That Womanly Influence

Ahaziah was forty-two years old when he became king, and he reigned one year in Jerusalem. His mother’s name was Athaliah the granddaughter of Omri. He also walked in the ways of the house of Ahab, for his mother advised him to do wickedly. Therefore he did evil in the sight of the Lord, like the house of Ahab; for they were his counselors after the death of his father, to his destruction. He also followed their advice, and went with Jehoram the son of Ahab king of Israel to war against Hazael king of Syria at Ramoth Gilead; and the Syrians wounded Joram.” 2 Chronicles 22:2-5
My son, keep your father’s command, And do not forsake the law of your mother.” Proverbs 6:20[1]
The privilege of having a loving and wise mother is an inestimable blessing to one’s early life. When godliness is added to this list of virtues, she is truly a favorable influence on her family. As Proverbs 31:28 affirms: “Her children rise up and call her blessed; Her husband also, and he praises her.” But in King Ahaziah’s case, his mother was jealous rather than loving, and wicked instead of wise. Under the Queen-mother Athaliah’s malign tutelage, this king continued in the footsteps of his wicked father and his dissipated maternal grandfather and great-grandfather, the vile tyrants Ahab and Omri. Many in this world enter life with similarly bad parents. Is there no hope for them? Thankfully, God’s Word shows that even without good natural parents, people may learn righteous maternal wisdom in the Scriptures (Prov. 6:20), and find the Lord to be “a Father of the fatherless” (Psalm 68:5.)
A Woman Scorned
Athaliah was a poor example and an even worse teacher for her son. Her wicked instruction directly lead to his untimely death with his apostate cousins, slain by Jehu as a judgment from God (2 Chron. 22:5-9.) In Ahaziah’s career one sees the principle that was earlier enunciated by Abijah: “O children of Israel, do not fight against the Lord God of your fathers, for you shall not prosper!” (2 Chron. 13:12.) Another verse notes: “Good understanding gains favor, But the way of the unfaithful is hard” (Prov. 13:15.) In the aftermath, his mother vented her wrath on the remainder of the royal seed (2 Chron. 22:10.) Nevertheless, in God’s providence, a godly woman named Jehoshabeath and her faithful husband Jehoiada the priest intervened to save one heir: Joash, who eventually reigned on Judah’s throne, thereby safeguarding the Davidic covenant of 2 Samuel 7.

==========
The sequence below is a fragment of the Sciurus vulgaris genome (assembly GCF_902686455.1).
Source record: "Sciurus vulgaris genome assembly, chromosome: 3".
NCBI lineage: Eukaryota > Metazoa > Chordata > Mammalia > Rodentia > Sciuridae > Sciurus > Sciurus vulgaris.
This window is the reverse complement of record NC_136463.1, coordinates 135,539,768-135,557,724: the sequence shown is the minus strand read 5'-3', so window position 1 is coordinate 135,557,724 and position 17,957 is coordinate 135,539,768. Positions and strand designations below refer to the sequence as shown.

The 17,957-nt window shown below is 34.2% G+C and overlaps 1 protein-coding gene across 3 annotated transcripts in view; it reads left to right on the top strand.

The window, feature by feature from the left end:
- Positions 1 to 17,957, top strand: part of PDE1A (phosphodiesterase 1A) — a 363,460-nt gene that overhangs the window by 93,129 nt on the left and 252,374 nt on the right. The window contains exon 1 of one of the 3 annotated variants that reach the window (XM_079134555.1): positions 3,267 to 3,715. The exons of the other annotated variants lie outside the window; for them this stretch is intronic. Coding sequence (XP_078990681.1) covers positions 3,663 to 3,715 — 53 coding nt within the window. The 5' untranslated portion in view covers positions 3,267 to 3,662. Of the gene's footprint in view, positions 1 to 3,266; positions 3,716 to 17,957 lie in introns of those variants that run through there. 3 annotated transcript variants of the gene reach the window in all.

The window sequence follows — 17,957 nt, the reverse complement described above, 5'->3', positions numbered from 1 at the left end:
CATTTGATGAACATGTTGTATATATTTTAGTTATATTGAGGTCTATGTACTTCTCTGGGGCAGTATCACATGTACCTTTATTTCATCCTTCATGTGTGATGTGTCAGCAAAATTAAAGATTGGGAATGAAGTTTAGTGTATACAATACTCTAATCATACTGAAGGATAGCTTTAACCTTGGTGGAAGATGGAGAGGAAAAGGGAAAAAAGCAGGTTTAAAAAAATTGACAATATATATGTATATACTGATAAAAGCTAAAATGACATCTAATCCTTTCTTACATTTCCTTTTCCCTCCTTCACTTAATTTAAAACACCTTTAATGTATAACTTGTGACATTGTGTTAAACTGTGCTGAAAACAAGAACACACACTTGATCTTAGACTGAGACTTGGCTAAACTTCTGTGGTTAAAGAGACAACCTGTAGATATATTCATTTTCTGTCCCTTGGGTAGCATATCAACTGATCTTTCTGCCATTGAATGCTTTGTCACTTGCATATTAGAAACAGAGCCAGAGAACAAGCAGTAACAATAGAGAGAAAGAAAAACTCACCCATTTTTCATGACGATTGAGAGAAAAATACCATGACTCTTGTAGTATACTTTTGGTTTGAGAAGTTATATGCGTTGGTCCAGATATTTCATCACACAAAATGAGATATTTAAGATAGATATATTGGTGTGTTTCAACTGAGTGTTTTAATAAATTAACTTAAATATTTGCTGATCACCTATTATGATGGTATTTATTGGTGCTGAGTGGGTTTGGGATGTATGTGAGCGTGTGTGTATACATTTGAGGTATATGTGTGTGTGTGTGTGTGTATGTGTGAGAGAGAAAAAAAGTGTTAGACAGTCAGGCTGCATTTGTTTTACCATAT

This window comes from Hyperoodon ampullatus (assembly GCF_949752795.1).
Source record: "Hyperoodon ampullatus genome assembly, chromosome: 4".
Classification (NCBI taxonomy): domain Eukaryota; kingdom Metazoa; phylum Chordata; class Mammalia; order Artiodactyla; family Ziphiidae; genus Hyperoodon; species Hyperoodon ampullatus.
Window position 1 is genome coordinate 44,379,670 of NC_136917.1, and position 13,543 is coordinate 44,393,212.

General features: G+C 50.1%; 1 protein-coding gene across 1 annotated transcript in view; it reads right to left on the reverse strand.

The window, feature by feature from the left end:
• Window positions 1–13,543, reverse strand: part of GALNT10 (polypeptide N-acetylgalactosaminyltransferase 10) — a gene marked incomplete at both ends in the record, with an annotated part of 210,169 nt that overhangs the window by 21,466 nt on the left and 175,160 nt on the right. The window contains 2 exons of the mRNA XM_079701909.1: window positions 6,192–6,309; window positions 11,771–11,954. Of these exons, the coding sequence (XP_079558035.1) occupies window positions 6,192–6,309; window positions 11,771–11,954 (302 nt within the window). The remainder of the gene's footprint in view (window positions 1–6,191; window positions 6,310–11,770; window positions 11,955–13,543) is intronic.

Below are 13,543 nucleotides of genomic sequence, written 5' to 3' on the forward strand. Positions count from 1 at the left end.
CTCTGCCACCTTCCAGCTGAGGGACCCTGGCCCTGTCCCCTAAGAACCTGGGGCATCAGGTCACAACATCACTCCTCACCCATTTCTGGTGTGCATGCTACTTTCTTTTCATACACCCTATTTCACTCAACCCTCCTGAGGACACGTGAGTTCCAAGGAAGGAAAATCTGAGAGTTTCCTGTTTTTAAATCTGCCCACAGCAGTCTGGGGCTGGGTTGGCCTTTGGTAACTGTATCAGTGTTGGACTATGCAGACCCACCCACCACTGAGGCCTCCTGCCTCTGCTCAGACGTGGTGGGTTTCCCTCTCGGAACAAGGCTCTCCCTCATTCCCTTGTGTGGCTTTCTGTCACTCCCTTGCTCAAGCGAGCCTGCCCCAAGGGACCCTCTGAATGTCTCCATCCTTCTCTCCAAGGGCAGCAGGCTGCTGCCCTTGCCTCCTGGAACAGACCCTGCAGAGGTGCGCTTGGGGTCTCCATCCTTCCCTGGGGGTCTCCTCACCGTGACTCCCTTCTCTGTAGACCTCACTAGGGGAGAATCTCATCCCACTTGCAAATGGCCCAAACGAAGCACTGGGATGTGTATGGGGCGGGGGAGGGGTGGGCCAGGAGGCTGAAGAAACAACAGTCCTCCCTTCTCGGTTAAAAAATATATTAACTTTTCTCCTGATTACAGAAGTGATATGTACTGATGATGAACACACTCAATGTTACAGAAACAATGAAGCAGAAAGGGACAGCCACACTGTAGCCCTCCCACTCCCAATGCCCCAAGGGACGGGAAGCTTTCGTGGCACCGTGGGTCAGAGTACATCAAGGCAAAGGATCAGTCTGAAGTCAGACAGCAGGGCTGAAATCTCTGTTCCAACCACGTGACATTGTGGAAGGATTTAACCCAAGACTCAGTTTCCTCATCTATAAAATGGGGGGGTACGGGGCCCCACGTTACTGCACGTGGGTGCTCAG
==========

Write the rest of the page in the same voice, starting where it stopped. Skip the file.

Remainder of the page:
Sometimes I Feel Like A Motherless Child . . .
How different from this sad tale was the experience of Isaac, Jacob, Joseph, Moses, and others whose God-fearing mothers taught them the divine promises. Later children in the Old Testament era could join with Timothy in saying: “and that from childhood you have known the Holy Scriptures, which are able to make you wise for salvation through faith which is in Christ Jesus” (2 Tim. 3:15.) But what if some did not enjoy this favored home-life? The Bible offers surrogate maternal guidance in the form of biblical teaching. For example, Proverbs regularly personifies wisdom in feminine form (e.g. Prov. 1:20-33.) Dear reader, you may not have had godly parents, but the Lord offers you parental guidance in His Word. In fact, if you obey their teaching they will lead you to repent and believe in the Lord Jesus Christ for eternal salvation (John 1:12-13.) His Spirit will live within you and lead you as you prayerfully read the Bible (1 Cor. 2:7-16.) God will lead you into an increasing knowledge of the truth, mentally and experientially, and you will find Him to be a faithful Father who always blesses His children. ________________________________________________________________________
[1] Unless otherwise indicated, all Scripture citations are from the Holy Bible, New King James Version. The boldface is mine for emphasis.
[2] Edouard Manet, “Berthe Morisot With A Bouquet Of Violets.” Image in the public domain, labelled for non-commercial reuse with modification; accessed on 12/19/17 here:
[3] Camille Corot, “A Woman Reading.” Image in the public domain, labelled for non-commercial reuse with modification; accessed on 12/19/17 here: